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Prince Of Persia: The Lost Crown has a brilliant feature that eliminates pointless backtracking

Seriously, why has no one thought of this before?

Sargon crosses his arms ready to strike in a special attack in Prince Of Persia: The Lost Crown
Image credit: Rock Paper Shotgun/Ubisoft

I don't know about you, but the number of times I've combed the map of a Metroidvania game looking for the next path I can go down, only to discover that, 'Nope, still can't go down this road!' after hauling myself all the there is, simply too many to count. If only there was a way to get my brain to remember which obstacles were where... Happily, Prince Of Persia: The Lost Crown has an ingenious solution. Aside from shaping up to be one of the best platformers I've played in ages, it also has a very neat feature that lets you pin screenshots to your map screen, meaning you'll never have to pointlessly backtrack ever again.

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I saw the feature in action when I went to preview the game at Ubisoft Montpellier. While demoing an area called the Sacred Archives later on in the game, the developers showed us exactly how it works. The map itself is fairly barebones, giving you the rough shape of each room and where Sargon is in relation to his objective, but that's pretty much it. It will also have its own markers for paths you haven't fully explored yet, but nothing to tell you whether it's a locked door blocking your way, for example, or a platforming puzzle you're not quite equipped for.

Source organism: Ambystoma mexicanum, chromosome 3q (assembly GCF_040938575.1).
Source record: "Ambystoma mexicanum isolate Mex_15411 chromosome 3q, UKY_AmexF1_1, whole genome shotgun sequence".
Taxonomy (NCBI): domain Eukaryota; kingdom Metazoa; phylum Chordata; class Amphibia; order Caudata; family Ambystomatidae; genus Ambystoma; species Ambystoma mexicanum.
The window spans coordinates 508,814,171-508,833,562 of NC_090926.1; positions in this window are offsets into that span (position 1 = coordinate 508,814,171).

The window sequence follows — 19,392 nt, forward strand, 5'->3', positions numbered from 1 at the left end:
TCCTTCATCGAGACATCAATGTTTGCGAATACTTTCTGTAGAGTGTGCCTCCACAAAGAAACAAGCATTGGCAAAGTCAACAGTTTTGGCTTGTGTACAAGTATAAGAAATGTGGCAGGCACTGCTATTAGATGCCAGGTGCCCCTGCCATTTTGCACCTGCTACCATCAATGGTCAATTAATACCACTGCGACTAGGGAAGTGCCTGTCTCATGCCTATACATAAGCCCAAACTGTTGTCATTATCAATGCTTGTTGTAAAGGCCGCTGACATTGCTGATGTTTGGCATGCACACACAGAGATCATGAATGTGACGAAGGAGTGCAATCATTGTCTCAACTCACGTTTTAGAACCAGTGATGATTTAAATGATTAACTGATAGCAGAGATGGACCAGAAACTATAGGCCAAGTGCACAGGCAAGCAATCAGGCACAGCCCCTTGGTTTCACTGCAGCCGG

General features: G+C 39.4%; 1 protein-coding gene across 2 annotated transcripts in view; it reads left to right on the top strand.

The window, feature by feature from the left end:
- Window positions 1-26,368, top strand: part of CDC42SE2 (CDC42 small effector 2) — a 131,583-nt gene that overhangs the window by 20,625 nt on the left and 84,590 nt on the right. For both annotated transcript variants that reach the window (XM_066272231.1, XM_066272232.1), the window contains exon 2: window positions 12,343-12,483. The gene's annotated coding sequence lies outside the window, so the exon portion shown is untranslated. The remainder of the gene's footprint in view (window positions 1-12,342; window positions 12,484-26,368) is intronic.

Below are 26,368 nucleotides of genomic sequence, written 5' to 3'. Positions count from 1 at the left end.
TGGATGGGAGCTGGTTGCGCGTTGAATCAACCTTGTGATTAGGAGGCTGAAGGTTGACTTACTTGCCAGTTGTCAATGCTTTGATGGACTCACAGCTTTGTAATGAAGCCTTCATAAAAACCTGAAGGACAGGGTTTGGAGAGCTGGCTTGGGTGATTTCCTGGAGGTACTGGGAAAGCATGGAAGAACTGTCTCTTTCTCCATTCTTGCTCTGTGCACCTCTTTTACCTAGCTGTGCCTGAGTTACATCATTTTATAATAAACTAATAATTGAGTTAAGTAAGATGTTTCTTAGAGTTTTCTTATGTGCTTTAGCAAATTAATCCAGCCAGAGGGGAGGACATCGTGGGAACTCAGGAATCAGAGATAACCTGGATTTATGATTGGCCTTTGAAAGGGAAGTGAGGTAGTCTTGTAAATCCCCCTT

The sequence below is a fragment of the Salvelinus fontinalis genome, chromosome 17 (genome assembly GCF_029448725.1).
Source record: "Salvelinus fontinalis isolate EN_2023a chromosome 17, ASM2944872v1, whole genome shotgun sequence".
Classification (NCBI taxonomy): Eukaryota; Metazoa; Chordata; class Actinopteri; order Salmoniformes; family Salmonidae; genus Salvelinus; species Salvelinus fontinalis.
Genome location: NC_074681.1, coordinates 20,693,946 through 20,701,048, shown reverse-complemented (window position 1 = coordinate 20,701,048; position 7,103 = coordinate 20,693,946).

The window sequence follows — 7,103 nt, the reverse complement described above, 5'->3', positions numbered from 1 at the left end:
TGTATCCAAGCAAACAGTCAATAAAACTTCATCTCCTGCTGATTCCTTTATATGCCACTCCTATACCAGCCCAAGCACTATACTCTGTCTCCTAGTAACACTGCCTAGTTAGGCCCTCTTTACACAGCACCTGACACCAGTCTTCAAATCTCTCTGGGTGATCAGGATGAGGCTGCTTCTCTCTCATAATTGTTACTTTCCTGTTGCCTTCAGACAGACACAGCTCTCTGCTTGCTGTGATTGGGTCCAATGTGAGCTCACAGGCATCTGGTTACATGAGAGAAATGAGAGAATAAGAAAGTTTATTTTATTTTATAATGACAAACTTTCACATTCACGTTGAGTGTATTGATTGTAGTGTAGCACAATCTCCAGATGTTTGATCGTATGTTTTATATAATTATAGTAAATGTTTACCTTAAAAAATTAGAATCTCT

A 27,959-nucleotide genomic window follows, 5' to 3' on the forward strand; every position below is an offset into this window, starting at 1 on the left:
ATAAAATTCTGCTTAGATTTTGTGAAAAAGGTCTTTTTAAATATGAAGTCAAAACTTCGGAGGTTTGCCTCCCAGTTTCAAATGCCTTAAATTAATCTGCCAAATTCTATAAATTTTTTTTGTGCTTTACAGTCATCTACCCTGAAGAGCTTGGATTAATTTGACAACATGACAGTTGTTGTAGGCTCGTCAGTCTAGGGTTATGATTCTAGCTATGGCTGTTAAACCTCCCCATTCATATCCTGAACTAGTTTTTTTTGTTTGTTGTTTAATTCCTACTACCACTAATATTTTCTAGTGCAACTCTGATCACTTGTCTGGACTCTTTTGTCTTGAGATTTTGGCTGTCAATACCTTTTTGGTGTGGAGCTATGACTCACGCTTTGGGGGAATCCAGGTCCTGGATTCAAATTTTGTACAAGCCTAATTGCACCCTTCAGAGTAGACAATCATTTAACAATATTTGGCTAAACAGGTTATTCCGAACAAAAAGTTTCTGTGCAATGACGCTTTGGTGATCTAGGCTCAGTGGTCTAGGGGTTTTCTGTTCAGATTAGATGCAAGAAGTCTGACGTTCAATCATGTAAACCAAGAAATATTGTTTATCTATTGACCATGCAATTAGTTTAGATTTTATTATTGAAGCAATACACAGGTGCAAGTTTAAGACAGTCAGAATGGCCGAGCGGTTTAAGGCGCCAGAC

Enter the screenshot tool. "You can use a specific tool - the memory shards - to register a screenshot directly on your map," game director Mounir Radi explained, and it's really as simple as that. The whole process took seconds, and the result was a handy visual reminder that yes, there's a blocked hatch in this particular room, so I'll need to go around to hit the lever to open it.

What a brilliant thing! It's so good in fact, that I can't believe no one's thought of this before. So I asked world director Christophe Pic how it came about after the presentation.

"It came from [the team] internally," he told me. "We were playing it and most of the time in Metroidvanias, we would just like to have this kind of feature [where] you could take a picture of your screen just to remember, so it came about like that. When we started to discuss about this feature, it resonated with the fantasy of the game, too. It's cool to find a way to integrate this kind of fantasy and find something that's integrated in the world. It gives more strength to the feature."

It sure does, and it's made me even more excited to play the final thing when it launches on January 18th 2024.

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